All throughout this, I haven't talked much about MKII the game. Of course, I played the game obsessively, to the point where I had every fatality and every move memorized. I didn't consider it complete until I finished with every character and successfully did every fatality, including Johnny Cage's Triple Decappercut. Of course, the AI sucks so I had to play on Very Easy and cheat with the "30 credits" code all the time, or I'd never finish the game. For some reason the opponents get super smart at a certain point, and Kintaro was near impossible for me. I don't know how anyone beat this game on any other level. I made no claims to being good at fighting games. Mortal Kombat is the only one I ever owned, just for its atmosphere.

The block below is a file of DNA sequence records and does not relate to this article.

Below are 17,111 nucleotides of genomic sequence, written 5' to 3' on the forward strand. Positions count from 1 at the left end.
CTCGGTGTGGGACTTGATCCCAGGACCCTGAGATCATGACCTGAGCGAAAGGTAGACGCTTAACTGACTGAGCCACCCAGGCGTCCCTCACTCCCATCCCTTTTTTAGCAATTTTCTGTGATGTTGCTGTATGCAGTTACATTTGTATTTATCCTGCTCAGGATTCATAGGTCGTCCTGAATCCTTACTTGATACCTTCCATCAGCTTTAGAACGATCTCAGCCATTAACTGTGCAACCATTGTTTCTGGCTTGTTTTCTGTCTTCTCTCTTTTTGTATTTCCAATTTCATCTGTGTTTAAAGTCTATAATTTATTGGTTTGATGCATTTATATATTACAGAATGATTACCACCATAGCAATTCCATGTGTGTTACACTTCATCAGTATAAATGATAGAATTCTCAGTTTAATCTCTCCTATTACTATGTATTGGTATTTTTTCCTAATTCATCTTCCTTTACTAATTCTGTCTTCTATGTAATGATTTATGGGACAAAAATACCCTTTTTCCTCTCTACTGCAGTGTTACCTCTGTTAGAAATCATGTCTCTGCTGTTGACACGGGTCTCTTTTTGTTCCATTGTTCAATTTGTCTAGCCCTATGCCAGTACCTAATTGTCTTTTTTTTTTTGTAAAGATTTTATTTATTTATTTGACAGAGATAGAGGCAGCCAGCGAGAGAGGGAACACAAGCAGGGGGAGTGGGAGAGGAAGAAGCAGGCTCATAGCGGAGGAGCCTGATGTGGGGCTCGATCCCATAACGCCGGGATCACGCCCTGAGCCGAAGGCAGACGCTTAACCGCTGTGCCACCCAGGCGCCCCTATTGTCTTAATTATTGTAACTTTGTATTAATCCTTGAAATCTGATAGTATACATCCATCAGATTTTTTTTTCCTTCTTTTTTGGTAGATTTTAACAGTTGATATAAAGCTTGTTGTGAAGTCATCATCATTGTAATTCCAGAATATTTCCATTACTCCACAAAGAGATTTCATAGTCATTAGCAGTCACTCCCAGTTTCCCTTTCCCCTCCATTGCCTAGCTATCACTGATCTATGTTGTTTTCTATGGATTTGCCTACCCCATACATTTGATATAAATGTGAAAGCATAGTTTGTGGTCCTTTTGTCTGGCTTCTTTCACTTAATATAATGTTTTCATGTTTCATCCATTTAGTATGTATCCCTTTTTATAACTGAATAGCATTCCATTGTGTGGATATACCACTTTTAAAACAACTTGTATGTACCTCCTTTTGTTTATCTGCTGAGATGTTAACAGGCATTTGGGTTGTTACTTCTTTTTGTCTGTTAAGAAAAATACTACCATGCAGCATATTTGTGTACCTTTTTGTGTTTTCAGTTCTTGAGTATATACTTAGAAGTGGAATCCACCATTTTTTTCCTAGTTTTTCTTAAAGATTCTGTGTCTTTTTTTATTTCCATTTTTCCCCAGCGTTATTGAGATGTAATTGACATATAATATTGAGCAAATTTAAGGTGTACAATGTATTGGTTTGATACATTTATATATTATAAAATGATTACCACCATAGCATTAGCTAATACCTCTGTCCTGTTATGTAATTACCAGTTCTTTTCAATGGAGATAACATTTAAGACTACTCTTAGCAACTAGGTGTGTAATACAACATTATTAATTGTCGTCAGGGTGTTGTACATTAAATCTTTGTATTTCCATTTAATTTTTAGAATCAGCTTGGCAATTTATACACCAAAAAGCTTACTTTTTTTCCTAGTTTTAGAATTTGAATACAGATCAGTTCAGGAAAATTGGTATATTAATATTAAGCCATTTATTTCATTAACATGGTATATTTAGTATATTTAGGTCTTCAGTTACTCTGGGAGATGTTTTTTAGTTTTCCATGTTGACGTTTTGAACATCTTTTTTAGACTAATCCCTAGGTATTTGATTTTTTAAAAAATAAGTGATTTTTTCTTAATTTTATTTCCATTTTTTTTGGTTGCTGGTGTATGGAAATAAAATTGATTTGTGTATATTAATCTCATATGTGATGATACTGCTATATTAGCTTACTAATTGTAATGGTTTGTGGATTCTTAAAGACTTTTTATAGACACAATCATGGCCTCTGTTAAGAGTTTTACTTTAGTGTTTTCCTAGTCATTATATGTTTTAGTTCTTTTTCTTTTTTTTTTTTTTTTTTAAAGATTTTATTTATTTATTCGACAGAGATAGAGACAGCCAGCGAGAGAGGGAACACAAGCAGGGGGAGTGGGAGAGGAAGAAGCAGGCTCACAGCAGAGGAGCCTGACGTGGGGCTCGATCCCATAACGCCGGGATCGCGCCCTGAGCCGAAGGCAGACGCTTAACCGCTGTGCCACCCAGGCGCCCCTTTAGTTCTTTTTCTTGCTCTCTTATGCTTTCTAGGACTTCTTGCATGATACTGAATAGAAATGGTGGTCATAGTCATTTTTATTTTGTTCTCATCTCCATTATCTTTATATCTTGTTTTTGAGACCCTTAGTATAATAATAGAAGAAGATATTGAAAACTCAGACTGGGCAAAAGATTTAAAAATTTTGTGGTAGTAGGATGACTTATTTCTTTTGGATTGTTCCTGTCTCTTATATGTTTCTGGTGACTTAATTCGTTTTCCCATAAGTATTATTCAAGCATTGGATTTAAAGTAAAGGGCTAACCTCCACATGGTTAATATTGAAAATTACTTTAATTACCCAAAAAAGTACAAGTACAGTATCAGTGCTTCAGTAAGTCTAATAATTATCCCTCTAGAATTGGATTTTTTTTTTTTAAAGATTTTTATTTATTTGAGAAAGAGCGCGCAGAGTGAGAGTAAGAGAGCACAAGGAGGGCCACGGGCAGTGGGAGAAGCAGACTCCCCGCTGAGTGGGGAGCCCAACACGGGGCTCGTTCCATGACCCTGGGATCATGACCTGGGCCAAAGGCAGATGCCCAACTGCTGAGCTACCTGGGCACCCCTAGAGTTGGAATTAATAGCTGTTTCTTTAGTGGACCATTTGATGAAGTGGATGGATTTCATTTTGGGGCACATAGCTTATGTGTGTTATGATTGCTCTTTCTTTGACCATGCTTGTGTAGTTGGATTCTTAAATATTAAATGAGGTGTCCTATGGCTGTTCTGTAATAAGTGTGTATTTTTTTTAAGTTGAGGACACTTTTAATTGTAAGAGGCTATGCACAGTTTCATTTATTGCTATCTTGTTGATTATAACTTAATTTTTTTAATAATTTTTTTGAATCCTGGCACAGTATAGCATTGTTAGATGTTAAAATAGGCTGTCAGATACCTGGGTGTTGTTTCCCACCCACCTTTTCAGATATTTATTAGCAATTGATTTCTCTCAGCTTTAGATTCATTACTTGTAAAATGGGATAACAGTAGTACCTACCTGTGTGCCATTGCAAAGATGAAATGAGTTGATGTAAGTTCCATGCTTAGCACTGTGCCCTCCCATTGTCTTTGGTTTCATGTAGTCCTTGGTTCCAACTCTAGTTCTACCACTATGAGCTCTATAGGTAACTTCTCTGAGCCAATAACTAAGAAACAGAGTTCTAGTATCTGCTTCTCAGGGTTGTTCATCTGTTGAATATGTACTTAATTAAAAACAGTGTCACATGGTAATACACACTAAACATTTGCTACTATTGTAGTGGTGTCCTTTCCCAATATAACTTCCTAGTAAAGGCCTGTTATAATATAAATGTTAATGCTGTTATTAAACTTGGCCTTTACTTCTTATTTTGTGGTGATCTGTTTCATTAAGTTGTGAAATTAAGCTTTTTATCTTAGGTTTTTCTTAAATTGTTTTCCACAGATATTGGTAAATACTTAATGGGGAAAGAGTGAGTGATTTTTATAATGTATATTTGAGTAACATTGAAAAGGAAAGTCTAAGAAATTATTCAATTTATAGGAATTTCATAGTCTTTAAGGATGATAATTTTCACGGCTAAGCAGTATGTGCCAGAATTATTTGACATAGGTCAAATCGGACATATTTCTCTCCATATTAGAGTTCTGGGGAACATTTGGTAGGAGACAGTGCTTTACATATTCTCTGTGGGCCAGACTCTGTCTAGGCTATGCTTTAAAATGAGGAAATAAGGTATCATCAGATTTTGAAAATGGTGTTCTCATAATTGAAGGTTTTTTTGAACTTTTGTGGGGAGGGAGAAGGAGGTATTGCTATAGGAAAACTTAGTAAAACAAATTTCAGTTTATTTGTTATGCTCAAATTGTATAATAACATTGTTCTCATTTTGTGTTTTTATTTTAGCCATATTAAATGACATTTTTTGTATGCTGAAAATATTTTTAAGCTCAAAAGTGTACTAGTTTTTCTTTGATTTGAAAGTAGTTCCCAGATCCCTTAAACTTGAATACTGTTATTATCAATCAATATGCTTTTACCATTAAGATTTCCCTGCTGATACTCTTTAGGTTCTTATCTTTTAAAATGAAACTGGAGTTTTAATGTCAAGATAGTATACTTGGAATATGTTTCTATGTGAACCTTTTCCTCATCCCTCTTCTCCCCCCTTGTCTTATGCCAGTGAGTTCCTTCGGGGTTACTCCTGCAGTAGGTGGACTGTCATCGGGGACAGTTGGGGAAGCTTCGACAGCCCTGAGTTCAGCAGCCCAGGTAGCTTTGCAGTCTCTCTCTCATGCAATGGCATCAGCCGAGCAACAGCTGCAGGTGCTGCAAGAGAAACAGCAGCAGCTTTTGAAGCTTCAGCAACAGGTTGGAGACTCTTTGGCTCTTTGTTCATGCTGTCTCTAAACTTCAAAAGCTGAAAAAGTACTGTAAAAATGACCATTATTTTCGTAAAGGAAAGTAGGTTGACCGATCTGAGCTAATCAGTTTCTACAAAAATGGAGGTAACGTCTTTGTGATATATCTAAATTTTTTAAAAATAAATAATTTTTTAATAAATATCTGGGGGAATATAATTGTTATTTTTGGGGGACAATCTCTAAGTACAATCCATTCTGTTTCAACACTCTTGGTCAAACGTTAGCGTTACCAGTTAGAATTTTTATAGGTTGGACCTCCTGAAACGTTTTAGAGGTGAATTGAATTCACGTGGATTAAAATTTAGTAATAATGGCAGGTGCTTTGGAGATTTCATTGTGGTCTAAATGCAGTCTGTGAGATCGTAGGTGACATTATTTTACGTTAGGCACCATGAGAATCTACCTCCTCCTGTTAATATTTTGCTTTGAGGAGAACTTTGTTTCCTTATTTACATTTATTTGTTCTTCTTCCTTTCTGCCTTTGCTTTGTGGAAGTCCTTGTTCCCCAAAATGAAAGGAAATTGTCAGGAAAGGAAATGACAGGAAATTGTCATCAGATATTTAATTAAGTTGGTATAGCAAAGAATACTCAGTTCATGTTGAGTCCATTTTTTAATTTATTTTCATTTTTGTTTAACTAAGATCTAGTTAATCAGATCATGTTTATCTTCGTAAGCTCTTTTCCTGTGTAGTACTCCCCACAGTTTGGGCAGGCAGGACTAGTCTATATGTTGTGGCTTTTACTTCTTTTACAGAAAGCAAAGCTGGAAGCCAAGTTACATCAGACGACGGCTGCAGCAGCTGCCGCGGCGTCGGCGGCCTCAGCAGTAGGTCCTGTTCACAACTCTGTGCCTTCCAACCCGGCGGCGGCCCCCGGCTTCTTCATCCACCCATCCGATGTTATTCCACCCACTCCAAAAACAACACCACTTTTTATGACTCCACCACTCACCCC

Eventually, the quality of the games turned crappy, as we all remember, with MK3, UMK3, MKT, and MKM:Sub-Zero as obvious cash cows. The last game I got was MK4, and the whole thing seemed 'meh'. The jump to 3D was insignificant. There were fewer fatalities, minimal storyline. Mortal Kombat was nerfed, and I wasn't even interested in writing it anymore. It was time to move on.
But as you can see, a little piece of the fantastic journey, the martial arts action, the blend of old world mysticism and modern times will always have an influence on me.
Labels: mortal kombat, video games